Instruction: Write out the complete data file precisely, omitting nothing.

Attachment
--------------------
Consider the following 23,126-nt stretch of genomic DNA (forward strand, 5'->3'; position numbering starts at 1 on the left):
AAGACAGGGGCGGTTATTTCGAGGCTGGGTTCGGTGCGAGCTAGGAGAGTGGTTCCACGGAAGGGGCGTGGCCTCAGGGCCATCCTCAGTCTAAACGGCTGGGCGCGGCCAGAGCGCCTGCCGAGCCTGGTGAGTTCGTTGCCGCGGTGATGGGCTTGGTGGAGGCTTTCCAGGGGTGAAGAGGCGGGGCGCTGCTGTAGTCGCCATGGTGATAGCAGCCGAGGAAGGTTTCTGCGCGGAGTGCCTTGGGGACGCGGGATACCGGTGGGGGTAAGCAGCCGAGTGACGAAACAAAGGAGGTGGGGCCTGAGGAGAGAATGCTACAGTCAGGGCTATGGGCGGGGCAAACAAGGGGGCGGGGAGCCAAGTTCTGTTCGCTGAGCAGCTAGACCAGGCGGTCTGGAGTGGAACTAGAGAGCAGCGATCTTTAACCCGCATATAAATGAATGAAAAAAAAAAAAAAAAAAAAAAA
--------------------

Consider the following 23,126-nt stretch of genomic DNA (forward strand, 5'->3'; position numbering starts at 1 on the left):
AAGACAGGGGCGGTTATTTCGAGGCTGGGTTCGGTGCGAGCTAGGAGAGTGGTTCCACGGAAGGGGCGTGGCCTCAGGGCCATCCTCAGTCTAAACGGCTGGGCGCGGCCAGAGCGCCTGCCGAGCCTGGTGAGTTCGTTGCCGCGGTGATGGGCTTGGTGGAGGCTTTCCAGGGGTGAAGAGGCGGGGCGCTGCTGTAGTCGCCATGGTGATAGCAGCCGAGGAAGGTTTCTGCGCGGAGTGCCTTGGGGACGCGGGATACCGGTGGGGGTAAGCAGCCGAGTGACGAAACAAAGGAGGTGGGGCCTGAGGAGAGAATGCTACAGTCAGGGCTATGGGCGGGGCAAACAAGGGGGCGGGGAGCCAAGTTCTGTTCGCTGAGCAGCTAGACCAGGCGGTCTGGAGTGGAACTAGAGAGCAGCGATCTTTAACCCGCATATAAATGAATGAAAAAAAAAAAAAAAAAAAAAAA